We hope that determination of possible orbits according to square law could be a guide in the search for extrasolar planetary systems.”

https://repozitorij.pmf.unizg.hr/islandora/object/pmf%3A7119/datastream/FILE0/view

Quantization and Discretization at Large Scales; Kindle Edition

Free with Kindle Unlimited!

As I understand this work it is quite different to our historical approach to predicting new planets in our own system. Orbital data in the solar system was not consistent with the planetary complement. The deviation of observation and calculation was used to predict the possible orbits and physical parameters of Uranus, Pluto and Vulcan. The latter, of course, turned out instead to be a limitation of the existing theory of gravitation.

The resolution of the data for other stellar systems is, at least so far, insufficient to do the same kind of prediction for undiscovered planets. What I glean from this article is that they assume the system is stable (which is reasonable) and calculate the phase space of planetary orbits and physical parameters that would not disturb the assumed long term stability of the system, and that do not cause observable deviations of the orbits of the already discovered exoplanets.

This does not assure that these planets exist, only that they could exist. As they say, further observation is needed to see if they are indeed there.

This is a strange system – an old, low metallicity star with three large solid? planets in close orbits, plus a potential dust disk further out.

I wonder if those three inner worlds aren’t the cores of Neptune sized worlds that migrated inwards during their formation and have slowly evaporated since then. The putative dust disk can be the condensed remains of the evaporated material.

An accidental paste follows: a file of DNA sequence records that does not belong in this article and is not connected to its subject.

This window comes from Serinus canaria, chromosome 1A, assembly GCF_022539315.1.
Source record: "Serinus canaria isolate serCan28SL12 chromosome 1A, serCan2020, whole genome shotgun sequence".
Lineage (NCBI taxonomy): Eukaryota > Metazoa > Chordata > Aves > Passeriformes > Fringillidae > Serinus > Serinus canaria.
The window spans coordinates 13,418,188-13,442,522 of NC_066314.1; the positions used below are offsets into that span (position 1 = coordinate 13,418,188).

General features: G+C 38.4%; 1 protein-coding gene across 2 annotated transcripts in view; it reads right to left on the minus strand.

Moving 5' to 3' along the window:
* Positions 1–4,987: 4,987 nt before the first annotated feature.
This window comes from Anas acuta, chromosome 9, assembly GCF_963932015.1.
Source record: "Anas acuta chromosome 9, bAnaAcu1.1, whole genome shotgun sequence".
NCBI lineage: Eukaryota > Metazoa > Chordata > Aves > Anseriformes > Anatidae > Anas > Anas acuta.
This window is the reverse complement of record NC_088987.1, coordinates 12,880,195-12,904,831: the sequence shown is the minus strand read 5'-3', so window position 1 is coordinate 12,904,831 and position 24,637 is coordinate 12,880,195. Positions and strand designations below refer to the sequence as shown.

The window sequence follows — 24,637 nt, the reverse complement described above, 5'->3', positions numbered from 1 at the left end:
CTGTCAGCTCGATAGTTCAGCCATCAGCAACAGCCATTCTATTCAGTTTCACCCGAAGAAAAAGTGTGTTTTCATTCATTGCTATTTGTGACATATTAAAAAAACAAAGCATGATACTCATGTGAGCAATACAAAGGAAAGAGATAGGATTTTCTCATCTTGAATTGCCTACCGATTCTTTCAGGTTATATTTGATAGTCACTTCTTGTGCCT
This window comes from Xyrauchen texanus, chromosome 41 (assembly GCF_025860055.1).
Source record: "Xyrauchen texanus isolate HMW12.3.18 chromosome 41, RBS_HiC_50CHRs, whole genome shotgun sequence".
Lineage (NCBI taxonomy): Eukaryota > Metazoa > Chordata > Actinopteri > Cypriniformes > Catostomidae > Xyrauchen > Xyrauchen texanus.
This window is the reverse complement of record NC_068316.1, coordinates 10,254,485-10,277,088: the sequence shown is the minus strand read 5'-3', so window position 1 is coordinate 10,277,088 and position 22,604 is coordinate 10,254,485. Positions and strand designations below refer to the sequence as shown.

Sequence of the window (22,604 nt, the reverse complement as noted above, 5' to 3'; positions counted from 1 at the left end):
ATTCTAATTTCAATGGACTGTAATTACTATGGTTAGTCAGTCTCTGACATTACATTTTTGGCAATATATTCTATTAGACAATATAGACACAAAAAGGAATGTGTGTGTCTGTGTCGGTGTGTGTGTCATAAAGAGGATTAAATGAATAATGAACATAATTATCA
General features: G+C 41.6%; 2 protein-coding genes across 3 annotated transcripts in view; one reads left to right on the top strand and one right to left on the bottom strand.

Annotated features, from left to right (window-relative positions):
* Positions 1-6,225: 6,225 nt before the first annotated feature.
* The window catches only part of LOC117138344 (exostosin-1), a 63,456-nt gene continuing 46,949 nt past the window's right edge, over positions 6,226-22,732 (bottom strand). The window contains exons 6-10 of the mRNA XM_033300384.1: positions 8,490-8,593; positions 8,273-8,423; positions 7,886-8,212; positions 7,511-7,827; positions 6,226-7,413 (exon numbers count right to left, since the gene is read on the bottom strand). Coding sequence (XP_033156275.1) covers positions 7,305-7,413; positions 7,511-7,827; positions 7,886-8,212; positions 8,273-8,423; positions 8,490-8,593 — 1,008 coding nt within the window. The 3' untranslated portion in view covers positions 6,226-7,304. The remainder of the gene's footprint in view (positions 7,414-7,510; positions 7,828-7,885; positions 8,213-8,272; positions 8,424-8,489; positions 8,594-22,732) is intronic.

I wonder how accurate the data on Wikipedia is.

Take planet f, r = .875 AU. Kepler’s Third Law, for a star the mass of the sun, gives a period of 0.81849 earth years, or 298.95 earth days, NOT 331.41 days. That means the star has a mass of 81.37% of our sun.

The wiki article gives M = 0.70 M sol, implying a year of 357.3 days.

The difference in mass between 0.70 and 0.8137 is non-trivial.

???

The paper referenced by Wikipedia shows they used a stellar mass of 0.813Msol, which is more or less what you have calculated. The mass in the wiki article and the mass used by the paper have come from different sources, that probably explains the discrepancy.

So it has two potential sub-Neptunian gas dwarf planets in its HZ? That doesn’t sound promising for life – they would have pushed out any Earth-like world in that HZ.

Moons? Double planets?

Looking at the proper motion and radial velocity components of 82 erandini it must have been a lot closer to the sun in the past.

Orbital resonances.

There was a post some time ago about the number of orbital resonances. I cannot recall if it was for an exoplanet system such as Trappist-1, or for planets and moons in our system.

It did get me thinking about this as a driver. The Volk and Mahotra paper Dynamical instabilities in systems of multiple short-period planets are likely driven by secular chaos: a case study of

Kepler-102 on the probability distribution (figure 5) of exoplanet distances between pairs of adjacent orbits peaking around 1.8 that is used in the DYNAMITE package implies a resonance of 9/5 that is fairly universal.

While this works for adjacent pairs, if resonances should extend over a wider range of orbits, for example, planets 1 and 3, 2 & 5, etc, is there some optimum arrangement of resonances that can be made to fit more of a system? The optimization has the lowest integers for the numerator (orbital period of the outer planet) and denominator (orbital period of the inner planet).

For example, in a 3-planet system, the orbital multipliers would not be 1.8 between each adjacent pair as this creates a 3.24 (81/25) resonance between planets 1 and 3. Optimization might be for the difference of 1.8 between planets 1 and 2 (9/5) resonance, and a 3.33 (10/3) between planets 1 and 3, leaving a 1.85 (close to 1.83 = 11/6) multiple between planets 2 and 3. Planetary mass would be a factor in which pairs of planet resonances would be most dominant so that if planet 3 was a Jupiter-class planet, it would have the most influence on the resonances that best work for planets 1 and 2.

A brute force algorithm could offer a set of optimized planetary orbits with resonances across as much of a planetary system as possible, with the largest mass planet being the “anchor” to align the orbits and maximize the resonances.

A Monte Carlo approach using different numbers of planets in a system with differing arrangements of planet mass should show a distribution of planet orbital period multiples that match the distribution observed by Volk and Malhotra.

Does any of this make any sense, or is this excessive “numerology” to force-fit resonances rather like Kepler s Platonic Solids Model of the Solar System?